Retail News Breaks Archives
Supreme Court rulings mark win for Rx industry
June 24th, 2011
WASHINGTON – The pharmaceutical industry chalked up a pair of legal victories yesterday in two rulings by the U.S. Supreme Court.
In one decision, Sorrell v. IMS Health, the Supreme Court struck down a Vermont law that banned the sale of data on physician prescribing practices for use in the marketing of medicines. The court on Thursday ruled 6-3 that the statute, intended to protect privacy, was an unconstitutional restriction of commercial free speech.
And in the other case, Pliva v. Mensing, the high court ruled 5-4 on Thursday that generic drug makers can't be sued under state law over claims that their product labels inadequately warned consumers about potential side effects.
IMS Health hailed the Sorrell decision, noting that the Vermont law blocked the exchange of information that could improve health care.
"Today's ruling is clear and unmistakable: These types of laws violate the Constitution and do nothing to improve health care, reduce costs or protect privacy as proponents had claimed," Harvey Ashman, senior vice president and general counsel at IMS Health, said in a statement Thursday. "Transparency is vitally important to advancing health care. The availability of information on the prescribing practices of physicians enables communications about new medicines, best practices and safety updates. This information is essential to improved patient care and safety."
IMS Health added that laws in Maine and New Hampshire also will likely be found unconstitutional or repealed in the wake of the Supreme Court ruling. The health information company was joined in the suit by SDI, Source Healthcare Analytics (a subsidiary of Wolters Kluwer Pharma Solutions) and the Pharmaceutical Research and Manufacturers of America (PhRMA).
Data about physician prescribing practices for improving patient care, cost management and health outcomes is used by virtually all health care stakeholders, including hospitals, payers, government agencies, biopharmaceutical manufacturers and researchers, according to IMS Health. Key uses of such information include studying prescribing trends, monitoring the safety of new medicines, supporting safety-oriented risk management programs, preventing prescription drug abuse, recruiting patients for clinical trials, and assessing treatment variability, the company explained.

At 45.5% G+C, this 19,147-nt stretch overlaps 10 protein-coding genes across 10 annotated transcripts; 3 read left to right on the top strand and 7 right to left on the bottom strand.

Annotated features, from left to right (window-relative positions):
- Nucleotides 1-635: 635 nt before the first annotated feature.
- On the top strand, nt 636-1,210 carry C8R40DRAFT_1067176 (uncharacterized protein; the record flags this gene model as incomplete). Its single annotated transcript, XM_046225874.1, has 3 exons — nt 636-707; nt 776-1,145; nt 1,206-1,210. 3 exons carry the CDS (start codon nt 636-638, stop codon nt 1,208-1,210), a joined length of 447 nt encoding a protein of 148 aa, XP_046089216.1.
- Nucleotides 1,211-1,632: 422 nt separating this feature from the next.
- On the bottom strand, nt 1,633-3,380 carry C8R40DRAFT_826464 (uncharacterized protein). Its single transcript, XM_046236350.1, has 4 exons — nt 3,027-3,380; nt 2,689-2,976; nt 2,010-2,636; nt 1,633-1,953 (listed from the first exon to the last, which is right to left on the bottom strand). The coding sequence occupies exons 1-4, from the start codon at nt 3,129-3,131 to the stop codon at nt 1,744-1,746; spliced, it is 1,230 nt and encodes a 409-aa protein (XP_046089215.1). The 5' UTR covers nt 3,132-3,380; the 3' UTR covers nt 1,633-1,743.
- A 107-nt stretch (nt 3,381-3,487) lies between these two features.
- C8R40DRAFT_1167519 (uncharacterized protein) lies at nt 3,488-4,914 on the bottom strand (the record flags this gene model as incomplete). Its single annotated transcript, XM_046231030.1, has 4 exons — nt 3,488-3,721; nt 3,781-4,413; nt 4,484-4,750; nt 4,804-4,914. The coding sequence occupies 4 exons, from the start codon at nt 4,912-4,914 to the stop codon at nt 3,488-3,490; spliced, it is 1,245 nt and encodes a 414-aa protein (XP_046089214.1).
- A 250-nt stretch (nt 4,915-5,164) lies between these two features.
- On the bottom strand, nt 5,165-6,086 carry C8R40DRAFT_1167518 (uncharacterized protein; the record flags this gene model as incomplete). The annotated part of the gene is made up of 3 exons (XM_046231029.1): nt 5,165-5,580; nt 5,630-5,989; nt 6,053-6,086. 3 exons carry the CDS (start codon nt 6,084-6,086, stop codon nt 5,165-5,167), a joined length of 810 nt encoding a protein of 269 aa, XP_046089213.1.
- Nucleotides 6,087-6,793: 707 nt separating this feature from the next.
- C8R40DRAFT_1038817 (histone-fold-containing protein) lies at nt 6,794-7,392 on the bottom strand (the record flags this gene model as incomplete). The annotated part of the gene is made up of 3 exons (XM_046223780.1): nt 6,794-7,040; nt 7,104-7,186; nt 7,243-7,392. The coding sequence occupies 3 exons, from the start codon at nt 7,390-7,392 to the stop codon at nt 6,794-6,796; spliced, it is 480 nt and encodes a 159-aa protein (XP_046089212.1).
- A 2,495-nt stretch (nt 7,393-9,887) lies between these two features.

"Patients have a critical interest in ensuring that their doctors are fully informed about all current treatment options that could save or meaningfully improve their lives. This decision helps get cutting-edge information to physicians and helps advance the research and development of new breakthroughs," Sharon Terry, president and chief executive of the Genetic Alliance, a nonprofit health advocacy organization, said in a statement released by IMS Health.
Meanwhile, in the Pliva case, the Supreme Court reversed federal appeals court decisions finding that federal law didn't preclude suits under state law by two women who alleged they developed a neurological disorder after taking generic versions of Wyeth's branded prescription drug Reglan (metoclopramide) and claimed that the generic drug labeling failed to provide sufficient warning of possible adverse effects. The lower courts had ruled that the women could sue units of Teva Pharmaceuticals, Mylan and Actavis.
Justice Clarence Thomas, in writing the 5-4 decision, said the ruling addressed a discrepancy between federal and state law — with the federal law prevailing under the Constitution's Supremacy Clause.
"Brand-name and generic drug manufacturers have different federal drug labeling duties. A brand-name manufacturer seeking new drug approval is responsible for the accuracy and adequacy of its label. A manufacturer seeking generic drug approval, on the other hand, is responsible for ensuring that its warning label is the same as the brand name's," Thomas wrote, referring to Food and Drug Administration labeling requirements for generic drug makers.
"State law imposed on the manufacturers a duty to attach a safer label to their generic metoclopramide," Thomas explained in the decision. "Federal law, however, demanded that generic drug labels be the same at all times as the corresponding brand-name drug labels. Thus, it was impossible for the manufacturers to comply with both their state-law duty to change the label and their federal law duty to keep the label the same."